If you, as a self-employed person, get out of your car and focus entirely on working from home, now and in the future, you may just be putting yourself behind your competitors. After all, once today's restrictions have been lifted, you will be the one who is not mobile and who cannot easily reach (potential) customers.
It is therefore not surprising at all to focus on mobility, for example if you are now starting your own company. After all, that can give you the head start you need after the corona crisis. It is important now to sort out how you want to conduct your business in the future.
Buy or lease
An unexpected consequence of the corona crisis is that the purchase of a car has become more expensive. While you would expect that lower demand would lead to lower prices, the opposite is the case happened.
This has three causes:
- Many commuters have bought a second-hand or even new car in order not to have to use public transport during the corona crisis;
- The low fuel prices and the absence of traffic jams have made driving more interesting than before;
- Factories of car manufacturers have also been (partially) closed and were able to produce less.
Higher prices, therefore, and not immediately a much lower demand. If you, as a freelancer, expected to be able to buy a car or company car for next to nothing in these times, you will be disappointed. That is why business leasing has become a bit more interesting than it already was.
The different lease options
In that context, you have roughly three options, where there is not much difference between leasing a car or a car lease company car (zzp):
- Operational lease
- financial lease
- private lease
The differences between these forms include who owns the car, the content of the lease (whether or not to have to pay maintenance/tax/insurance, for example) and whether there is a mileage limitation.
Short lease limits the risk
Regardless of which variant you ultimately choose, there is a fourth option that is especially interesting for (starting) freelancers: short lease. Now the term short lease says nothing about the type of agreement – often it is a form of financial lease – but it does say something about its term.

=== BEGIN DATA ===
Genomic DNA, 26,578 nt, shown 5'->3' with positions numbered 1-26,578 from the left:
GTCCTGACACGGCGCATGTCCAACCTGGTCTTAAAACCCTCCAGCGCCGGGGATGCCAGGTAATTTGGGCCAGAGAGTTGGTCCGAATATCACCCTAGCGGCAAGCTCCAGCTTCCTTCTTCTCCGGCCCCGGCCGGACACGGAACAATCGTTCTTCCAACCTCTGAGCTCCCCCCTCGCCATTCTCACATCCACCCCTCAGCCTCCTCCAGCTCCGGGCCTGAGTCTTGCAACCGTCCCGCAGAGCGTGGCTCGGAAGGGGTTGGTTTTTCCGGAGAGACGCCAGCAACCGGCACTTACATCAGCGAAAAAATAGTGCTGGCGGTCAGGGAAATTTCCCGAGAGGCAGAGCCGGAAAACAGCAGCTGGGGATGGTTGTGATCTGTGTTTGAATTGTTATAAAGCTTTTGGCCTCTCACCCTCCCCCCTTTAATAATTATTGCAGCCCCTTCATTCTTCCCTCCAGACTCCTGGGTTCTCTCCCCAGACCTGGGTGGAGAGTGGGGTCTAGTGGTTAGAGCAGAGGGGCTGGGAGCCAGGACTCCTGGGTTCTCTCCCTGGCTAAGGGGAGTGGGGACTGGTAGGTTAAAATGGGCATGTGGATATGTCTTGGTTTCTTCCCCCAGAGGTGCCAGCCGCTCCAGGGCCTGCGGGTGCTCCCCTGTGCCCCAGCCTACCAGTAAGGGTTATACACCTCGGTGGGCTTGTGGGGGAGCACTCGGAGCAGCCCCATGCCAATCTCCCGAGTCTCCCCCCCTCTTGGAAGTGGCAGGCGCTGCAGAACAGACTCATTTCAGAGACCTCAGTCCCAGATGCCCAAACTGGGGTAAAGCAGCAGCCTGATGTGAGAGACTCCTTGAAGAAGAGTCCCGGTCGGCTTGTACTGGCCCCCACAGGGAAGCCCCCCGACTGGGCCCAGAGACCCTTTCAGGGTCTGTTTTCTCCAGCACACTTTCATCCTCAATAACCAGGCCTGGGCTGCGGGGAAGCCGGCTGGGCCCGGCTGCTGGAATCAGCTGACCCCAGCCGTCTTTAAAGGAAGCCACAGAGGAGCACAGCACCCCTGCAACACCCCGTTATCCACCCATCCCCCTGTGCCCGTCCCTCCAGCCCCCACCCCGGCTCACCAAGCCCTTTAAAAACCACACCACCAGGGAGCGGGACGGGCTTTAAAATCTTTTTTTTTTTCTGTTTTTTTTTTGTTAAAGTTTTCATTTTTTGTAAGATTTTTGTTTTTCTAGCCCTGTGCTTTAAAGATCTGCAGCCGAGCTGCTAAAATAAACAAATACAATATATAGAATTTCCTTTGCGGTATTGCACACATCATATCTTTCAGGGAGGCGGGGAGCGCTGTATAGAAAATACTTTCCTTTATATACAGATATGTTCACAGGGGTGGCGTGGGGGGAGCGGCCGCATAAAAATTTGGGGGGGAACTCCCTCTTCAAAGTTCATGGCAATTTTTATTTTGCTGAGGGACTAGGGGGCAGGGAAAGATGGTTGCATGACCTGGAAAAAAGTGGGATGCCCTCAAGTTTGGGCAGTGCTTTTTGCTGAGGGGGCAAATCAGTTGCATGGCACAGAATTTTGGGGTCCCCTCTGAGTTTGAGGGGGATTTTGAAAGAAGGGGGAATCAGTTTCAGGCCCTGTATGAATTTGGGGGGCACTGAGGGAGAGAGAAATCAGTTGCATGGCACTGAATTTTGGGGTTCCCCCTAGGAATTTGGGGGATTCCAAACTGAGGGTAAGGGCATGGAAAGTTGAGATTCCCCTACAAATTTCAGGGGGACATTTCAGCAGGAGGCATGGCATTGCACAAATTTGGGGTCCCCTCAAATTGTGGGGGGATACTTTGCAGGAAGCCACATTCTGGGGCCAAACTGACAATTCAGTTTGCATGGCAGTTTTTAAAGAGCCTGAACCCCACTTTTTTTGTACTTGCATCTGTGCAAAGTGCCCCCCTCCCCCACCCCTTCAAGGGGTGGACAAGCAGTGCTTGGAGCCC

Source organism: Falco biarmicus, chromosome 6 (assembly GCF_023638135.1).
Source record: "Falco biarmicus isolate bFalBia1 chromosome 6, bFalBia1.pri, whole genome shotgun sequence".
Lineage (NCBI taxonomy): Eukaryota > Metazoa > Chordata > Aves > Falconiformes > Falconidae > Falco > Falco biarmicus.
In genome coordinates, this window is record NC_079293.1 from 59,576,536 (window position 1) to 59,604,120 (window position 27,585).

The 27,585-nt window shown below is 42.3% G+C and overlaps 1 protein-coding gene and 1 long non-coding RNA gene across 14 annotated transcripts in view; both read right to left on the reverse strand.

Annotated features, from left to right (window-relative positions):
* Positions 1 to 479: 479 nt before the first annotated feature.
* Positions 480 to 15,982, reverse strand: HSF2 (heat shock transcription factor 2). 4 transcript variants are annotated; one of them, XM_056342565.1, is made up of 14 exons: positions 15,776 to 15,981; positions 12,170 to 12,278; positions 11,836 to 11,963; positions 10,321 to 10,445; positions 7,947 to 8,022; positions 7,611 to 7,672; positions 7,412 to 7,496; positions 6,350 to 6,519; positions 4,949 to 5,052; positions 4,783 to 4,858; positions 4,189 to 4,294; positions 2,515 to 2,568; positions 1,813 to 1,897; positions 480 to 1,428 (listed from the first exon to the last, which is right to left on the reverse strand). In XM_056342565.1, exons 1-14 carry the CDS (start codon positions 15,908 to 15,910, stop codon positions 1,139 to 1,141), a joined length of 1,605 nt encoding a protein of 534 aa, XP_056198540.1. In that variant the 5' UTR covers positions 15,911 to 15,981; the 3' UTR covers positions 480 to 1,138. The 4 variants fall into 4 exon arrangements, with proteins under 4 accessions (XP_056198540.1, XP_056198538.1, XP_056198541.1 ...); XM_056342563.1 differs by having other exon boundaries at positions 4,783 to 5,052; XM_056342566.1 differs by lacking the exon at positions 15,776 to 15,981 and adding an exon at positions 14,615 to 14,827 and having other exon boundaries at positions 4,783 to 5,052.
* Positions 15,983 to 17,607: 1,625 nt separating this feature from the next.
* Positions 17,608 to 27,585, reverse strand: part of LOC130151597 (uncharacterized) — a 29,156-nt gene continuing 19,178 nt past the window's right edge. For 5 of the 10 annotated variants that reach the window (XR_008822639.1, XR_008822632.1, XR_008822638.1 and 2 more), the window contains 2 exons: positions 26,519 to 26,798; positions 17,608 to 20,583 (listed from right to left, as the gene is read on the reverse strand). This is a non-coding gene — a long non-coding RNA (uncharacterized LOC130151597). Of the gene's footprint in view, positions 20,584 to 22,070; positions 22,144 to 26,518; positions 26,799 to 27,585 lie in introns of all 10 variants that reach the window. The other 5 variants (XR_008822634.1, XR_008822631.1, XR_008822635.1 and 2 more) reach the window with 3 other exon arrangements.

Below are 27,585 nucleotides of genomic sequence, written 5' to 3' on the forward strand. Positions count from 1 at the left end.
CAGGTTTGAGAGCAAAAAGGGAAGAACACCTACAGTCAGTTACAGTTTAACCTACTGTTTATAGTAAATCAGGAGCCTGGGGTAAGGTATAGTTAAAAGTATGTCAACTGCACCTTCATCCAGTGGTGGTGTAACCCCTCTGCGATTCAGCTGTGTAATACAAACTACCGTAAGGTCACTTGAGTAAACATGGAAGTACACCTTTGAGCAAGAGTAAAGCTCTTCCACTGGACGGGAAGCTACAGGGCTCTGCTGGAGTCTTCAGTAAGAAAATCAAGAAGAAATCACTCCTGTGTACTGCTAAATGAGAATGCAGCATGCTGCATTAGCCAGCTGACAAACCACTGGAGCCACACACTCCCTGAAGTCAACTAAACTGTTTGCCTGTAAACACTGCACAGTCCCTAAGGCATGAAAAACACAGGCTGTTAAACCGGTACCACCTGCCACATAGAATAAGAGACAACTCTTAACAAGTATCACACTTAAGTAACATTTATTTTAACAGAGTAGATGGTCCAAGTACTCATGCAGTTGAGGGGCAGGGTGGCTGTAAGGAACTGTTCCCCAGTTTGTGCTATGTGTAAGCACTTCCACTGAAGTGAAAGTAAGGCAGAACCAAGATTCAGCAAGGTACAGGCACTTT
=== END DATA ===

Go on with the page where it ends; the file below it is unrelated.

Most traditional lease contracts have to be concluded for five years. In addition, there are a lot of conditions, such as being able to submit several years of financial data, that you must meet in order to conclude such a contract. Short lease offers a solution mainly to self-employed persons who either cannot meet these conditions – for example because they have just started – or who do not want to be tied to a contract for sixty months. Short lease is slightly more expensive than traditional lease forms, but the flexibility makes up for it. In addition, the following always applies: all VAT paid is deductible.
What kind of car to lease?
If you then decide that, even during the corona crisis, it is actually quite smart to lease that car, then the following question arises: what kind of car should it be? This of course depends entirely on your needs, the way in which you will use your car or company car and also on your personal preferences.
The most important consideration is whether you are going to lease a used or new car. Used cars are much cheaper to lease and the possible addition percentage is often lower than for brand new cars. On the other hand, newer cars are more fuel efficient, so if you drive a lot of miles, the difference in costs can be smaller.
In addition, you have to consider whether you want a petrol car, a diesel car or perhaps a petrol car electric car lease want. A lot changes every year, especially in the field of electric driving. Addition percentages also fluctuate enormously, so read carefully and be properly informed about this option. If you make smart choices, you can also find great deals here in 2021 and ensure good mobility as a self-employed person in an affordable way.